The Skeena Arch hosts several producing and past-producing mines such as the Endako molybdenum mine and the Huckleberry, Bell and Granisle copper-gold mines.
Despite the region’s mineral productivity, the origin of these deposits is only partially understood. Some parts of the project area had not seen new detailed mapping since 1976, and the discovery of new deposits could attract mineral exploration investment.
This project’s objectives were to:
- interpret data from parts of Geoscience BC’s Search Phase I project to produce a structural framework map and dataset;
- use available imagery of ASTER data to develop an alteration intensity map;
- integrate the new datasets with existing geological data into a newly compiled geological map;
- ground-truth and field check geophysical data to generate a new regional geological map; and
- develop a structural and geological framework for the western Skeena Arch.
Combining complementary data sources into a single map helps mineral explorers, land managers and others to make more informed decisions, and may bring new investment to the area. The new 1:50,000 scale geological map covering the area southwest of Smithers (NTS map sheet 093L/13) develops a detailed understanding of the local structural controls on mineral deposits.
This project compiles data for the greater Search Phase I area and provides greater detail in the NTS 093L/13 map sheet area approximately 30 km east of Terrace and 75 km southwest of Smithers.
How was the data collected?
In 2015, Geoscience BC’s Search Phase I survey mapped the distribution of magnetic minerals below the surface for an area from Terrace in the west to Smithers in the east. In 2016, a field mapping team composed of geologists from the British Columbia Geological Survey and the University of British Columbia’s Mineral Deposit Research Unit (MDRU) compared the Search Phase I survey magnetic data and archive data collected by satellites with materials on the ground.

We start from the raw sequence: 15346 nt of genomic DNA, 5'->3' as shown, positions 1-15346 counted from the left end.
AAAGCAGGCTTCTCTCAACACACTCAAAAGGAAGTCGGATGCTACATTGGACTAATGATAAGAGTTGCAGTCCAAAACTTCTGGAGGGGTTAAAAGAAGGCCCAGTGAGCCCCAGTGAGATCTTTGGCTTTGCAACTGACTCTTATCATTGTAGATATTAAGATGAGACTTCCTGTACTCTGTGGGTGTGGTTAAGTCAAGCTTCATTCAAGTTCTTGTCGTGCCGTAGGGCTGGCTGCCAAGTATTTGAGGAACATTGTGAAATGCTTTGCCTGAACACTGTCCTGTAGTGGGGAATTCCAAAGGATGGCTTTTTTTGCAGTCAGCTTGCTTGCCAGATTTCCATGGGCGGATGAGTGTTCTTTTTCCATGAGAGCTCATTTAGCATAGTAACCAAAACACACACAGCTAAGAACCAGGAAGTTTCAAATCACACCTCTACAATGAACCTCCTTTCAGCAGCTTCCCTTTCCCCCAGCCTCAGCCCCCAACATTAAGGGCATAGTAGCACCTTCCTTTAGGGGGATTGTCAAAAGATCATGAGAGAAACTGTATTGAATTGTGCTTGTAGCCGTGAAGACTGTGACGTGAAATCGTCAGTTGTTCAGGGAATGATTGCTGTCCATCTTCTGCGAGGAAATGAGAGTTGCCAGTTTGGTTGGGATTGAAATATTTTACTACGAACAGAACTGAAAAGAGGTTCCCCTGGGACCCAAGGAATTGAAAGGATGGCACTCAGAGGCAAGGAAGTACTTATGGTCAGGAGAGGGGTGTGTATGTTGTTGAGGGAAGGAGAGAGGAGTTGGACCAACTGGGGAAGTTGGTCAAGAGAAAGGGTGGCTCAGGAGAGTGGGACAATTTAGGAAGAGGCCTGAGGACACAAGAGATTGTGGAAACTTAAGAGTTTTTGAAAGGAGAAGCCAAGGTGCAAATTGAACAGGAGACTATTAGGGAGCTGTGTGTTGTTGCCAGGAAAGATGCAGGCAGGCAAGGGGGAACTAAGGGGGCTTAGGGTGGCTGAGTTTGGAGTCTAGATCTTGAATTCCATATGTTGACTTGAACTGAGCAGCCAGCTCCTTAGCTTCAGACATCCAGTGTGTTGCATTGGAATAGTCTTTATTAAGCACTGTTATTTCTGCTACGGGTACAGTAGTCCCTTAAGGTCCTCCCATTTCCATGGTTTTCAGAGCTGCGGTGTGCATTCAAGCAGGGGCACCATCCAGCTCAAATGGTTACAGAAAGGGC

What was found?
Structural deformation within the Skeena Arch formed conduits for magmatic activity which contributed to widespread porphyry formation and related mineralization. In addition to known Late Cretaceous and Eocene porphyry mineralization, the project also identified previously unknown Middle Jurassic volcanogenic massive sulphide (VMS) deposits. The northern area, where the productive Eskay Creek deposit is found, is hypothesized to have had significant magma emplacement capable of generating large hydrothermal cells, which in turn created the mineralized deposits.
Although the research team’s samples of the newly identified Jurassic VMS deposits lacked significant geochemical results for metals, the longevity of the structural system that formed the Skeena Arch and the lateral equivalency of the Jurassic lithology in the study area compared with that of Eskay Creek suggests that the region may contain undiscovered VMS deposits similar to the Eskay Creek deposit.
The project results are recorded on a 1:50,000 geology map of NTS 093L/13. The potential for undiscovered copper, silver and molybdenum deposits is high and this map and report provide an invaluable tool for on-the-ground mineral exploration activities and decision-making.